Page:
In May, we attended the birthday celebrations for three 90-year-olds. All live in Phillipston. All are healthy, independent, live in their own homes, still drive, enjoy full lives … and each one had special birthday experiences.
- Tony Wagner energetically danced the polka, the music of his Polish heritage.
- Betty Davidson was escorted to her party in a police cruiser.
- Gerry Gariepy reminisced with two longtime friends.
Do they attribute their long life spans to genetics, diet, good health care, vocations, religion, hobbies or their place of residence?
Genetics does not necessarily play a role. Tony’s parents died in their 60s and 70s. Betty’s parents lived long lives into their 80s, but she is the first one to live to be 90. Gerry’s parents died in their 60s and 70s, before good heart treatments were available.
Diet has not been a big factor with these folks, however; they eat well and none of them are overweight. Tony doesn’t follow a strict diet but, he said, “I am careful to keep my weight down. I do a lot of physical activity and eat nutritious meals.”
Betty said, “I didn’t live to be this old eating healthy. Don’t try to make me start now.”
Gerry said, “My wife tries to keep me on a heart-healthy diet, but I have snacks in my workshop that wouldn’t qualify.”
Health care qualifies as high importance. Early detection of problems is key to successful treatment. All three of these people have regular check-ups.
Tony goes to the Veterans Administration for health care and learned from blood tests that he needs to take some supplements. Both Betty and Gerry have been successfully treated for cancer and heart problems.
Vocation choices make a difference. Looking forward to the day’s work reduces stress and brings joy and satisfaction. Tony said, “I am the luckiest guy on earth.” He called his work at Electric Boat “engineering heaven.” Betty said, “I did real estate work at Tousignant Realtors Inc. for 37 years and loved it.” Gerry said, “I never had a bad day at Norton Company where I worked in diamond abrasives. I looked forward to going to work.”
Religion has been an important part of their lives and they try to live the good lessons of their faiths. “My faith is built on love and benevolence,” Tony said.
Betty said, “Going to church makes you feel good about the way you live. You know what’s right and what’s wrong. I listen to gospel music every night when I go to bed and it lulls me to sleep.”
Gerry said, “Church has been a big part of my life since high school. I try to follow the teachings of Jesus.”
Hobbies are fulfilling, stimulating to the brain, and keep a person from getting bored. All three spend a lot of time reading. Tony reads books on economics and business, builds stone walls, does gardening, and takes care of his wife who has difficulty with mobility. He said, “I’ve become a pretty good cook.” Betty reads religious books, enjoys gardening, and doing crossword puzzles. Gerry reads books on history and aviation, does handyman jobs around the house, and enjoys traveling.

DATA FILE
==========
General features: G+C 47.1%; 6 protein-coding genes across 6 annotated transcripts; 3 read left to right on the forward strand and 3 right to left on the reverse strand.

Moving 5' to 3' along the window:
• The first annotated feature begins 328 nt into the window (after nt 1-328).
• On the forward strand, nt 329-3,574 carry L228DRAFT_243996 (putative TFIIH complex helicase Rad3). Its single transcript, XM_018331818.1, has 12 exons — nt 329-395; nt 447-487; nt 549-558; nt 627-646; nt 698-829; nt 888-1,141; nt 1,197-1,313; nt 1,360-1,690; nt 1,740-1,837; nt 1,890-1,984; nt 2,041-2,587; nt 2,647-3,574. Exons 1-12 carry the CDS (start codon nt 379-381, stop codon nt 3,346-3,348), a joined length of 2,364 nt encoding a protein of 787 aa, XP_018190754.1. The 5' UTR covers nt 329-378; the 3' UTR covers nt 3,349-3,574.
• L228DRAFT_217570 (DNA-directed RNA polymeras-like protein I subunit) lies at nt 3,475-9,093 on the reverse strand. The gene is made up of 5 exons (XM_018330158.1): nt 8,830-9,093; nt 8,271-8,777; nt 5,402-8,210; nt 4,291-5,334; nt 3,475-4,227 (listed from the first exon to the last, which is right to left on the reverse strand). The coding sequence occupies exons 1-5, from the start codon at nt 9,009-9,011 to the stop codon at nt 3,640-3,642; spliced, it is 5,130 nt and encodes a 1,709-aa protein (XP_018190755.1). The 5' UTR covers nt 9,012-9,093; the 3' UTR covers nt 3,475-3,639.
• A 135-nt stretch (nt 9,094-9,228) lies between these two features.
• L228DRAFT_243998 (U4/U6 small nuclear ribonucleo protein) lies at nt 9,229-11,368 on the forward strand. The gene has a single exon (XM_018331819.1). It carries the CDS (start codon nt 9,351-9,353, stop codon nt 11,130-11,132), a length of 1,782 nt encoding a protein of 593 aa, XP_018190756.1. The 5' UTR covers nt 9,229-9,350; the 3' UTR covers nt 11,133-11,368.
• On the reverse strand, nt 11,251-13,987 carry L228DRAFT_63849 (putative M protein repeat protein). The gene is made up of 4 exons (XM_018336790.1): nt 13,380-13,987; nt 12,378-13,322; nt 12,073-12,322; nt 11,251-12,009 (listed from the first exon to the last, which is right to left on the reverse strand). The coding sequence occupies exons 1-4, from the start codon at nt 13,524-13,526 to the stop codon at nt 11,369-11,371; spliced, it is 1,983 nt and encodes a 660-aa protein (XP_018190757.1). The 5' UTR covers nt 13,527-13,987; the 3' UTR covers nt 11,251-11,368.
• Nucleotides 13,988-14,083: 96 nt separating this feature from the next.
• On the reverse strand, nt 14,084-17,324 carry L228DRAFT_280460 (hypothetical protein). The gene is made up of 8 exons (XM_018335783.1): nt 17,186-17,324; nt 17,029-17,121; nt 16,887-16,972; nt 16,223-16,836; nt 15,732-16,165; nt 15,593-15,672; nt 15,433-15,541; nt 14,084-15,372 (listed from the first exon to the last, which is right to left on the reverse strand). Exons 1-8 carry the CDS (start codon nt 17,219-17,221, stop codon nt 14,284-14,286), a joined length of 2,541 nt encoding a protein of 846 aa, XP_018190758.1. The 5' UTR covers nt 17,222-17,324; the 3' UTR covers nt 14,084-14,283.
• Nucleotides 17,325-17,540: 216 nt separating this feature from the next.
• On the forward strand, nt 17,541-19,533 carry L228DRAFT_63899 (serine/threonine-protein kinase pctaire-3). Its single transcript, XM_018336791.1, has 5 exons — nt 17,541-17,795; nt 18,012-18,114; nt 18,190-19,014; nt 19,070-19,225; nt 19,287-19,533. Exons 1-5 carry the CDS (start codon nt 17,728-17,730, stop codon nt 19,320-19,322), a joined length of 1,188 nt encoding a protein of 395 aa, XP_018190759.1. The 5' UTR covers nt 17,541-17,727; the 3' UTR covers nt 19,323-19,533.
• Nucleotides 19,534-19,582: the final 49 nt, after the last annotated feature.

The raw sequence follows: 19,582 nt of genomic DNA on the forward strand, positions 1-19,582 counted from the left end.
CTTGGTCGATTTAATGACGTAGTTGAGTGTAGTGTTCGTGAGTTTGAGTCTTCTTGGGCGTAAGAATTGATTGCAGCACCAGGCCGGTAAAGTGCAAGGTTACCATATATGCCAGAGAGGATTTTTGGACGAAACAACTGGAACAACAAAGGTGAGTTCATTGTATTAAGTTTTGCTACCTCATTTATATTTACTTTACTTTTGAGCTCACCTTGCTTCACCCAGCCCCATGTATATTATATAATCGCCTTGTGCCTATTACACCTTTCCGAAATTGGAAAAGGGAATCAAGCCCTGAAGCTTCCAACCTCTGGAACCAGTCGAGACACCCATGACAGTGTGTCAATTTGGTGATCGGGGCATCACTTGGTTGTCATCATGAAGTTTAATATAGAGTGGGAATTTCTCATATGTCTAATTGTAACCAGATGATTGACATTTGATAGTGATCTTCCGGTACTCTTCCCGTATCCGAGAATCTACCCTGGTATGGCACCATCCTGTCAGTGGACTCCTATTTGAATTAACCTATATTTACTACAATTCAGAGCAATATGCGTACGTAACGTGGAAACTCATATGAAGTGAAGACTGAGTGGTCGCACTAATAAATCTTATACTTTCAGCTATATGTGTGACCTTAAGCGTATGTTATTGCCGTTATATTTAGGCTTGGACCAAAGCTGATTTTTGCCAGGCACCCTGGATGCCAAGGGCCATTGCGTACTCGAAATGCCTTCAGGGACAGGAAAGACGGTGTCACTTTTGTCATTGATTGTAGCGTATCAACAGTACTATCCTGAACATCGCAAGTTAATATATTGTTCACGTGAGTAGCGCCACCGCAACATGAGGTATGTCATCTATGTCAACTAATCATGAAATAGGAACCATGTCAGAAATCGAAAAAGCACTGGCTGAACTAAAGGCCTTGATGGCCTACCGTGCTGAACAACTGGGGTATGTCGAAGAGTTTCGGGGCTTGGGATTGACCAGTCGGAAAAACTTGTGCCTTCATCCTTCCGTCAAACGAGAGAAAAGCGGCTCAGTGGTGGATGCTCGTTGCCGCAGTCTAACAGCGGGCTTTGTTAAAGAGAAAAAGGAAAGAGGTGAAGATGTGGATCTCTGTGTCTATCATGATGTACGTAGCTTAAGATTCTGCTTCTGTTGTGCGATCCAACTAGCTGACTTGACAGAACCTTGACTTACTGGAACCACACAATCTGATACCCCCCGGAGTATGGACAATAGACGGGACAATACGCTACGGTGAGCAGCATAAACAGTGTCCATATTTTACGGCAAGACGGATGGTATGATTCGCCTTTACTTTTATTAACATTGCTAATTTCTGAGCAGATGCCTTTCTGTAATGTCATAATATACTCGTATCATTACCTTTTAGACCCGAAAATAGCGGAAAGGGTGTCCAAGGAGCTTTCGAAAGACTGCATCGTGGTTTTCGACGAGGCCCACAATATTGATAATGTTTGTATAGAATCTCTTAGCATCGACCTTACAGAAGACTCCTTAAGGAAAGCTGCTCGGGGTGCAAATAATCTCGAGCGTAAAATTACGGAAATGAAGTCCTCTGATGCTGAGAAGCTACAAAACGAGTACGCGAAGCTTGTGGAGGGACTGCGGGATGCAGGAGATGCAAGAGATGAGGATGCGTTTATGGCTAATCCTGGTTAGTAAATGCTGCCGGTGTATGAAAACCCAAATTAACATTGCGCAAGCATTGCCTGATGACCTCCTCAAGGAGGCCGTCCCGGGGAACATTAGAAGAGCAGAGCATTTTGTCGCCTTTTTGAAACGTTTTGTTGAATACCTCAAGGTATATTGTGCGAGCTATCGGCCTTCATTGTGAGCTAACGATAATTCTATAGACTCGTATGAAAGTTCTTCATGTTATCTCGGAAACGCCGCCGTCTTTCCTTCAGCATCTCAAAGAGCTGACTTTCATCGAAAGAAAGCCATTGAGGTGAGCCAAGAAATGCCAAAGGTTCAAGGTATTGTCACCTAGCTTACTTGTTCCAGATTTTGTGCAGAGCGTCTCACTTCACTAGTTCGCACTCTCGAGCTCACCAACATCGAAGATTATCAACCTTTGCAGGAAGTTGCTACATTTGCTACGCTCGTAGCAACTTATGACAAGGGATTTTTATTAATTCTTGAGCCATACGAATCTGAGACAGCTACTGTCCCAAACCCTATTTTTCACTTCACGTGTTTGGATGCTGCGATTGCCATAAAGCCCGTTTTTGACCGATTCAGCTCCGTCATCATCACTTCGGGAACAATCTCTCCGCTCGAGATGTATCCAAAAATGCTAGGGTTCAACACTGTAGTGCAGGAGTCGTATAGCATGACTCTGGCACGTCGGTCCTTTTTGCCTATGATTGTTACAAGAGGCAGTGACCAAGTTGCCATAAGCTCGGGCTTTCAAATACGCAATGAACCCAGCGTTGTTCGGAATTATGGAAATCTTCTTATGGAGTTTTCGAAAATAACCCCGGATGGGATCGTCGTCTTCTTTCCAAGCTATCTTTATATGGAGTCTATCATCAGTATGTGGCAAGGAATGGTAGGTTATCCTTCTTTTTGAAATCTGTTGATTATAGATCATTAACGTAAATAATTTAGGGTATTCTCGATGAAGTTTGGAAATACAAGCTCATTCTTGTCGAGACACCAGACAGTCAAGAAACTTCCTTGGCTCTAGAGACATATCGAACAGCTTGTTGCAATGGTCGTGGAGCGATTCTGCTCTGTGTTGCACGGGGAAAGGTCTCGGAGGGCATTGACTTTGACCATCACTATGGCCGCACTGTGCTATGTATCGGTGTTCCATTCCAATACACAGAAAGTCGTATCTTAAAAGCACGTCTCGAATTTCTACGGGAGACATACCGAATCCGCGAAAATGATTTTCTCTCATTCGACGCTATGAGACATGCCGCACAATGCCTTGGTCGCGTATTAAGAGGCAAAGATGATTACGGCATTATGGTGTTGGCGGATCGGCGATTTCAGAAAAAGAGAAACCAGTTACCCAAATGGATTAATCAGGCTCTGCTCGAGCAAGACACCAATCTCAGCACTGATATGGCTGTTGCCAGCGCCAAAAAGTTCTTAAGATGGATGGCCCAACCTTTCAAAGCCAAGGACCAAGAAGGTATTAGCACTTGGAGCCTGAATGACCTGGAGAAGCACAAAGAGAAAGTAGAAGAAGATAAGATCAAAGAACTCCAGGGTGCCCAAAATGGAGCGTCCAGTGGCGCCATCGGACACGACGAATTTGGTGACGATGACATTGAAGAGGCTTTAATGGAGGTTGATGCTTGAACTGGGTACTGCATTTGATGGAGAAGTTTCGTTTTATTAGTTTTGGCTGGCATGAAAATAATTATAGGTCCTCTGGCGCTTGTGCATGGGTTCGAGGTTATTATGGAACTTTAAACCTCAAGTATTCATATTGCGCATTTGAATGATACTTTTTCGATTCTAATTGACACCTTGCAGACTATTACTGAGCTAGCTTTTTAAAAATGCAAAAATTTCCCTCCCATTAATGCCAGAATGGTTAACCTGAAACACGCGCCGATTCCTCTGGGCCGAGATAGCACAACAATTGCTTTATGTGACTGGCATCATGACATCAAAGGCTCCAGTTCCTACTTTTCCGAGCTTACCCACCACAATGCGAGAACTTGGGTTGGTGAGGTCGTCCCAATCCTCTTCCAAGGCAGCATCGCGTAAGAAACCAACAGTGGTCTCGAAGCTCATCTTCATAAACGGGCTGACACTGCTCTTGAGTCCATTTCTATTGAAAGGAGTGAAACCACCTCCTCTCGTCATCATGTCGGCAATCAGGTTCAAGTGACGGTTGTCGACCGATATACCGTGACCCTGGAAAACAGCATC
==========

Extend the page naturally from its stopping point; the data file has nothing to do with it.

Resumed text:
Place of residence can give a person a feeling of peacefulness, and Phillipston has provided that for all three of them. Tony said, “It’s quiet here, a good place to live during this time of life. I’m thankful for my good neighbors.” Betty said, “I like it here. It’s a small town and my family is nearby. My family was involved in town politics. It was stressful so I didn’t get into it, but I always vote.” Gerry also likes living here. He said, “The people are friendly and welcoming, and the town has a quiet beauty.”
Good and Bad of Old Age: They all said that facing medical issues was a bad part of growing old, and Gerry added that it is hard to lose friends. (When we were young, we attended weddings, when we’re old we’re attending funerals.)
Tony said, “A good thing about growing old is that it feels like I’m on vacation 365 days a year. I have time to do things I couldn’t do, like taking courses at Monty Tech.” Betty said, “I like life. I enjoy having time to spend with my family and friends.” Gerry said, “I can spend more time with friends, I can spend the day doing what I want, have more time to read, and time to travel.”
Their words of wisdom: Tony said, “I like to mentor young people. I believe in passing goodness on. Keep a positive attitude. Be grateful. Spend a little bit of time by yourself every day for reflection.” Betty said, “Go to church and keep going.” Gerry said, “Live by the Boy Scout slogan — Do a good turn daily. If everyone followed the Scout Oath and Law, the world would have no problems.”
After interviewing these nonagenarians, it was evident that doing good deeds, keeping physically fit, doing things that stimulate the brain, having activities that give pleasure, and being at peace with yourself and the world contributes to a long fulfilling life.
Carole Gariepy is a Phillipston resident and author of “Dragging Gerry around the World” and “Why Go There?”